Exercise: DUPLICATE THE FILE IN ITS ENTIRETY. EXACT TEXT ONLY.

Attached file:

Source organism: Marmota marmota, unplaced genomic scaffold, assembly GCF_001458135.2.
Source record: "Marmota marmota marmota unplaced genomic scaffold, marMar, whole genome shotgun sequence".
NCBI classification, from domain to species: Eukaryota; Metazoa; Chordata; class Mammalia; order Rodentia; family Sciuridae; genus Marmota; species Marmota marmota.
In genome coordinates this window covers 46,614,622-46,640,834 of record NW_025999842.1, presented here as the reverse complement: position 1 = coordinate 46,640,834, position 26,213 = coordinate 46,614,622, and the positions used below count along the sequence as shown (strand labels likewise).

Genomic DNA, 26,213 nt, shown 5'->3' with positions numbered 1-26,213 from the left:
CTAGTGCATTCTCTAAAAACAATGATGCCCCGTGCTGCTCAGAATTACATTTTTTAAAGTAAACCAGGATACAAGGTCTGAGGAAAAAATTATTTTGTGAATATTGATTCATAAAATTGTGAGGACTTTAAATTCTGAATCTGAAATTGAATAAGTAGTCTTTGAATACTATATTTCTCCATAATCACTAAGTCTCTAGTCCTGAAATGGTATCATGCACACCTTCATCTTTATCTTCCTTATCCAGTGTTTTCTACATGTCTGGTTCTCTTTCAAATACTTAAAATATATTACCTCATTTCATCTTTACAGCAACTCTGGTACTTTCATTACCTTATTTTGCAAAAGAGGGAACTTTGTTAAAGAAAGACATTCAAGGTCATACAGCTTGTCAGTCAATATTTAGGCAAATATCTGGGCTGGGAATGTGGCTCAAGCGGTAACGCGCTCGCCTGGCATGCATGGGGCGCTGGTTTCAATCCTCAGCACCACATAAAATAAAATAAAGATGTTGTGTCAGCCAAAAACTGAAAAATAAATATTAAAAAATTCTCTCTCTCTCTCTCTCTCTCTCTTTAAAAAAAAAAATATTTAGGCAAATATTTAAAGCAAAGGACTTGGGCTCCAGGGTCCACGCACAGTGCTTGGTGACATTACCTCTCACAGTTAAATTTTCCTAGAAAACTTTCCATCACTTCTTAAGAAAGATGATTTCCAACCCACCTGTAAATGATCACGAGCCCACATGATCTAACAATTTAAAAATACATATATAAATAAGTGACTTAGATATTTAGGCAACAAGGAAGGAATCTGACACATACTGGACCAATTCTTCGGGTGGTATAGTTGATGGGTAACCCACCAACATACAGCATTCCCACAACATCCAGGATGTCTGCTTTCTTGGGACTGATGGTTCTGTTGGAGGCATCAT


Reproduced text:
Source organism: Marmota marmota, unplaced genomic scaffold, assembly GCF_001458135.2.
Source record: "Marmota marmota marmota unplaced genomic scaffold, marMar, whole genome shotgun sequence".
NCBI classification, from domain to species: Eukaryota; Metazoa; Chordata; class Mammalia; order Rodentia; family Sciuridae; genus Marmota; species Marmota marmota.
In genome coordinates this window covers 46,614,622-46,640,834 of record NW_025999842.1, presented here as the reverse complement: position 1 = coordinate 46,640,834, position 26,213 = coordinate 46,614,622, and the positions used below count along the sequence as shown (strand labels likewise).

Genomic DNA, 26,213 nt, shown 5'->3' with positions numbered 1-26,213 from the left:
CTAGTGCATTCTCTAAAAACAATGATGCCCCGTGCTGCTCAGAATTACATTTTTTAAAGTAAACCAGGATACAAGGTCTGAGGAAAAAATTATTTTGTGAATATTGATTCATAAAATTGTGAGGACTTTAAATTCTGAATCTGAAATTGAATAAGTAGTCTTTGAATACTATATTTCTCCATAATCACTAAGTCTCTAGTCCTGAAATGGTATCATGCACACCTTCATCTTTATCTTCCTTATCCAGTGTTTTCTACATGTCTGGTTCTCTTTCAAATACTTAAAATATATTACCTCATTTCATCTTTACAGCAACTCTGGTACTTTCATTACCTTATTTTGCAAAAGAGGGAACTTTGTTAAAGAAAGACATTCAAGGTCATACAGCTTGTCAGTCAATATTTAGGCAAATATCTGGGCTGGGAATGTGGCTCAAGCGGTAACGCGCTCGCCTGGCATGCATGGGGCGCTGGTTTCAATCCTCAGCACCACATAAAATAAAATAAAGATGTTGTGTCAGCCAAAAACTGAAAAATAAATATTAAAAAATTCTCTCTCTCTCTCTCTCTCTCTCTTTAAAAAAAAAAATATTTAGGCAAATATTTAAAGCAAAGGACTTGGGCTCCAGGGTCCACGCACAGTGCTTGGTGACATTACCTCTCACAGTTAAATTTTCCTAGAAAACTTTCCATCACTTCTTAAGAAAGATGATTTCCAACCCACCTGTAAATGATCACGAGCCCACATGATCTAACAATTTAAAAATACATATATAAATAAGTGACTTAGATATTTAGGCAACAAGGAAGGAATCTGACACATACTGGACCAATTCTTCGGGTGGTATAGTTGATGGGTAACCCACCAACATACAGCATTCCCACAACATCCAGGATGTCTGCTTTCTTGGGACTGATGGTTCTGTTGGAGGCATCAT